If you go to Hereford Cathedral you can see the Mappa Mundi and if you look carefully you can find Titterstone Clee right there, a landmark all those years ago. That’s not all you’ll find either, there’s fantastical creatures of all shapes and sizes and most importantly there are giants galore, and each needing a hill to live in.

Yes, that’s right, didn’t you know? All giants need a hill to live under in the cold winter and lay upon on warm summer nights. And if they haven’t got a hill, well they come equipped with a giant spade so they can make their own.

In the bad old days, yes I know some people call them the good old days, but they’ve obviously forgotten about the giants and the trouble they caused: Well, in the bad old days there were so many giants that there was hardly room left for all us little folk. And what room they did allow us was mighty uncomfortable – a life making sure you weren’t in giants’ footsteps was no fun at all, still less waiting to become part of a giant’s lunchbox.

But luckily enough giants are a quarrelsome bunch who seem to spend most of their time arguing and fighting amongst themselves. It was just that way around these parts. The giant of Titterstone Clee was a big, boastful fellow with a red hot temper and a mean, nasty streak. He’d sit in his chair, yes that is it still there to this day up on top of the hill, he’d shout and crow at the giants over on Brown Clee and Abdon Burf,

“Not big enough for a hill of your own, you have to share one, what sort of giants are you, eh!”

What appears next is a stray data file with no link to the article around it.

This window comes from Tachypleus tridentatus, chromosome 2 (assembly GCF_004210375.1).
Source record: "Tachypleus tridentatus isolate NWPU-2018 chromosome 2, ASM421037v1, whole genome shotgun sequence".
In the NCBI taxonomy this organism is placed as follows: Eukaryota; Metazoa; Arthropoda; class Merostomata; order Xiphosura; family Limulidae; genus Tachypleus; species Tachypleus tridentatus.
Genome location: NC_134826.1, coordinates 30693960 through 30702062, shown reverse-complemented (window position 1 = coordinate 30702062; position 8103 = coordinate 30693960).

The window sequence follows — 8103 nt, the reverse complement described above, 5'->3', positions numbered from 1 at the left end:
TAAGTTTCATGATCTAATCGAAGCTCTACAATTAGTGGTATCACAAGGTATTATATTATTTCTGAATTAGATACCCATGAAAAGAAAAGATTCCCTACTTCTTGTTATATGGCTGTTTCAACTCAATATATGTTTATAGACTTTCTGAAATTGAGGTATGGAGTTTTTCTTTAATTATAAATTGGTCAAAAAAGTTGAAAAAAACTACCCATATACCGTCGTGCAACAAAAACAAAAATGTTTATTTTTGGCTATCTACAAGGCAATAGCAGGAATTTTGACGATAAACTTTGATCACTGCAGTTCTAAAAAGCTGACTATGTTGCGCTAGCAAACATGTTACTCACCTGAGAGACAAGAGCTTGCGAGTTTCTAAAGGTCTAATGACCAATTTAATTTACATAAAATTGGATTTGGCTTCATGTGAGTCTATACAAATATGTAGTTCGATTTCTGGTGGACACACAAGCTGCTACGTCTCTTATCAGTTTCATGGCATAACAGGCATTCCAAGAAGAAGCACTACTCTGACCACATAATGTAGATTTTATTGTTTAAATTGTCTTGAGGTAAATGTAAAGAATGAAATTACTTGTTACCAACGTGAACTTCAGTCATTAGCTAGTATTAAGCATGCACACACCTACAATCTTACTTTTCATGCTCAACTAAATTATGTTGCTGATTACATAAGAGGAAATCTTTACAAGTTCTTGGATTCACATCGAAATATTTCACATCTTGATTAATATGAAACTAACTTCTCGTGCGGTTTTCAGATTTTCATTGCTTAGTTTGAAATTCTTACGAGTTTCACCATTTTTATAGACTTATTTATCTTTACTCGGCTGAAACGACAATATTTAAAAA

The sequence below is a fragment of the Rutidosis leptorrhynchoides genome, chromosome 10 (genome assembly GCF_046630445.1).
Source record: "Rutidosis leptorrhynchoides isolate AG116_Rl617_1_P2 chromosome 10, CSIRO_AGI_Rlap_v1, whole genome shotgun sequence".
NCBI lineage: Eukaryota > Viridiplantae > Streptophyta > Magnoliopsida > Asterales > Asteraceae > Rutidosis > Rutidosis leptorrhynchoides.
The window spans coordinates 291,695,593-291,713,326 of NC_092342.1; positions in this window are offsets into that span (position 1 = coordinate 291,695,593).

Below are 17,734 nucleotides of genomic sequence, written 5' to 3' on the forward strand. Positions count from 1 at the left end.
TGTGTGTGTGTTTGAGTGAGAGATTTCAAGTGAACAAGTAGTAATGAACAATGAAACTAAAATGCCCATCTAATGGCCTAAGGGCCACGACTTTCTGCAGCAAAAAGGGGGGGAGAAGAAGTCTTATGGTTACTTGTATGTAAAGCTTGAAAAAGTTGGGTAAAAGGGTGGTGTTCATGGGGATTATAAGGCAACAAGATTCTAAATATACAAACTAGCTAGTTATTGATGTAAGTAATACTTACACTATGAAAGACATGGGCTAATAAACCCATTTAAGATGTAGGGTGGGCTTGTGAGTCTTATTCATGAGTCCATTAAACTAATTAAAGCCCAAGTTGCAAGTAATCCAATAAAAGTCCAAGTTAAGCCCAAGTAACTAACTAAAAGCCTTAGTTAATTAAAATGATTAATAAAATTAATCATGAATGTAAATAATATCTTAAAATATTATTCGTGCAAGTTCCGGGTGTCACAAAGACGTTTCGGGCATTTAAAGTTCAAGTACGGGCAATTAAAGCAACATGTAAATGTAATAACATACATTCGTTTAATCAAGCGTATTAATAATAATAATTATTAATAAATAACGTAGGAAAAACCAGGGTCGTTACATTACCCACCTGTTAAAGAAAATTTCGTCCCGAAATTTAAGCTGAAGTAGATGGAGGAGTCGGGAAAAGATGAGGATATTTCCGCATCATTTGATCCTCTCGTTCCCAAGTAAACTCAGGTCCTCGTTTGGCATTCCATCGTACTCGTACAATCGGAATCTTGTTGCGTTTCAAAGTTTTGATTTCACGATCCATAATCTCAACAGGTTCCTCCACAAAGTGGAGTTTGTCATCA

Now sticks and stones may break your bones and names can never hurt you, but they can get you mighty mad.

And enough of the wrong sort of words can lead to slings and stones in next to no time, and that’s just what they did. You don’t have to be a student of history to know that one stone thrown leads to another flying back and before long you’ve got a full scale war.

Well, a war nowadays can be a dangerous and noisy affair, but we’re only small fry, can you imagine a battle of giants? The Clee Hills turned from the best to the worst place in all the world. Stones led to rocks and rocks to boulders; and boulders to mighty weapons.

Now, I can see that glitter in your eye, you think this story is just hokum and never happened at all, but, oh yes it did and you can prove it for yourself. Up at the top of Titterstone Clee there’s that chair I told you about before and scattered around are boulders galore – the giants’ missiles for all to see. And up on Abdon Burf you’ll find a mighty 8-foot long slab. It’s called ‘the Giant’s Shaft’ and it’s all that remains of a massive arrow shot from the Titterstone giant’s bow. If you don’t believe me now, you’ll never believe your own eyes.

That battle went on all summer long and the sky was black above the hills. In the end the giants fought themselves to a standstill and dropped in a heap, unable to move a muscle. And that’s when the good people of the Clee Hills saw their chance. They upped with their spades and picks and buried those giants right there where they lay.